I don’t know if the WTA keeps such stats—and I can see why the organization would want to downplay this particular category—but you have to wonder if this isn’t some sort of record. The break percentage was over 64 percent for the match, and you can’t even attribute this break-fest down to a clay surface. This Mexican event is on hard courts, where Kerber’s lefty serve and power game ought to shine—and vouchsafe service holds.
Kerber, the top seed in Monterrey, went on to take the lead in the Master of the Obvious award for April when she added, “I was broken a lot because I wasn’t serving very well, but then on the other hand I tried to focus more on my returns and on my return games, and so I broke her serve many times, too. Maybe that’s why we had a lot of breaks during tonight’s match.”
All kidding aside, it’s hard to explain away such poor service play (or is it such outstanding return play?). Granted, Kerber has been struggling, even though this early hard-court segment is favorable to her strengths. She started the year ranked No. 5, and while she’s slipped just one notch, she’s been beaten before the final in all seven of her events this year—often badly. WTA No. 27 Sorana Cirstea tagged her, 6-4, 6-0, last week in Miami, and she was routed in Doha by No. 32 Mona Barthel, 6-1, 6-2.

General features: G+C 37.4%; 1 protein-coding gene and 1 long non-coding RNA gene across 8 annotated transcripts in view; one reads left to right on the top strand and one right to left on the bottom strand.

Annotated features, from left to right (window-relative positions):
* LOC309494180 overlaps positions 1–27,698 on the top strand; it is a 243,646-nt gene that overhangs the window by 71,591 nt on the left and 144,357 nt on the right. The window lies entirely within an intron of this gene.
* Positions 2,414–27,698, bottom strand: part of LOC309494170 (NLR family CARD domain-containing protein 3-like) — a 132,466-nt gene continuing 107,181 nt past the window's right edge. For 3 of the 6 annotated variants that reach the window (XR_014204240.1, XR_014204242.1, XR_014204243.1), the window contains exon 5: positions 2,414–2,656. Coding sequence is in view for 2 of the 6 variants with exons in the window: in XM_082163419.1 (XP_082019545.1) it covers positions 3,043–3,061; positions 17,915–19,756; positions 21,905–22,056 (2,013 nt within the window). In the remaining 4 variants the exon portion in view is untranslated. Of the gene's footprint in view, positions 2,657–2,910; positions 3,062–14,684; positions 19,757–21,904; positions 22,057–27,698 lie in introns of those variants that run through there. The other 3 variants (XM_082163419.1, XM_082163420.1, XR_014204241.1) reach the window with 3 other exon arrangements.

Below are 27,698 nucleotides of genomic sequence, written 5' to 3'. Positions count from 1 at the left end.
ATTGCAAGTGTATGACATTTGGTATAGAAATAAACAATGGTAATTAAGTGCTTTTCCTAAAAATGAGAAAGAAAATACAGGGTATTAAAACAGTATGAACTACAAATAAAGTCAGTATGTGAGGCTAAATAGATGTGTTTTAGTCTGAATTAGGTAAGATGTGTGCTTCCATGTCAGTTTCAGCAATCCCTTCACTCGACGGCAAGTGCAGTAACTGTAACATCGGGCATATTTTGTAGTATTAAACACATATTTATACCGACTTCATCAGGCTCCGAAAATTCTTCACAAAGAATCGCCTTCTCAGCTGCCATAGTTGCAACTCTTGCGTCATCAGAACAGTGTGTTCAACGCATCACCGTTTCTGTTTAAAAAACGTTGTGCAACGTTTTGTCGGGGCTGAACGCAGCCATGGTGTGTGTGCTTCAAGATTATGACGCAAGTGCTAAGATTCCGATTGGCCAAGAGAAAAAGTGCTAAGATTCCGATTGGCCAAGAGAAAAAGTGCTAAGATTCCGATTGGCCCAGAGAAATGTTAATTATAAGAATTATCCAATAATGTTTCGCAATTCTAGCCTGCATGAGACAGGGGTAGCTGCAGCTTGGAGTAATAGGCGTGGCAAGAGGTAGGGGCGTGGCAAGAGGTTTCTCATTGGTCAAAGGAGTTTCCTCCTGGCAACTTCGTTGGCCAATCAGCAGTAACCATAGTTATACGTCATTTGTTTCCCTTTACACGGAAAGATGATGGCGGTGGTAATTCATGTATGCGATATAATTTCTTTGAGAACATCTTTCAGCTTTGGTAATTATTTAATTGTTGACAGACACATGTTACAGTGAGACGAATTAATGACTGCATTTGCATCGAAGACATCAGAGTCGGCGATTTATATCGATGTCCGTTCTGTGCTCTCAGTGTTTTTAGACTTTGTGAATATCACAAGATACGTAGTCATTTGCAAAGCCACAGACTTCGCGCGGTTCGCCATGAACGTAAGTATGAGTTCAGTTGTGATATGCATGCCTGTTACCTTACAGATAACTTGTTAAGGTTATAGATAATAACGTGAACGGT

Kerber clearly is struggling, but is there a meta-narrative here? It seems like the return game in general is getting better and better across the board at a much faster clip than the service game of most players. It makes sense: The serve you bring to the table is a given, and you can’t improve your serve nearly as dramatically as you can your return. Dangerous returns used to be rare; everyone was focused on the conventional wisdom dictating that, first and foremost, you take care of your serve.
However, the slowing of court surfaces, changes in equipment (especially strings), and a heightened emphasis on the aggressive return—no doubt driven by the first two of those factors—are threatening to make a mockery of a foundation of the game: The assumption that you ought to be able to hold your serve, because initiating the point is so big an advantage. The entire scoring system is based on the idea that in order to win, you must find a way to break serve. That idea was diluted with the advent of the tiebreaker, but the “mini-break” is also the key to winning that set-ending overtime period.
The serve also seems somewhat devalued on the ATP tour—although the sheer power that some men bring to the shot has blunted this development. But did you notice that just last week, the Miami final between Andy Murray and David Ferrer produced a whopping 15 breaks of serve? And that Juan Martin del Potro’s semifinal win over Novak Djokovic at Indian Wells featured nine breaks?
The statistical sample here isn’t large enough to draw hard and fast conclusions, but it just could be that the age-old advantage of the server is being eroded, one pre-emptive return at a time.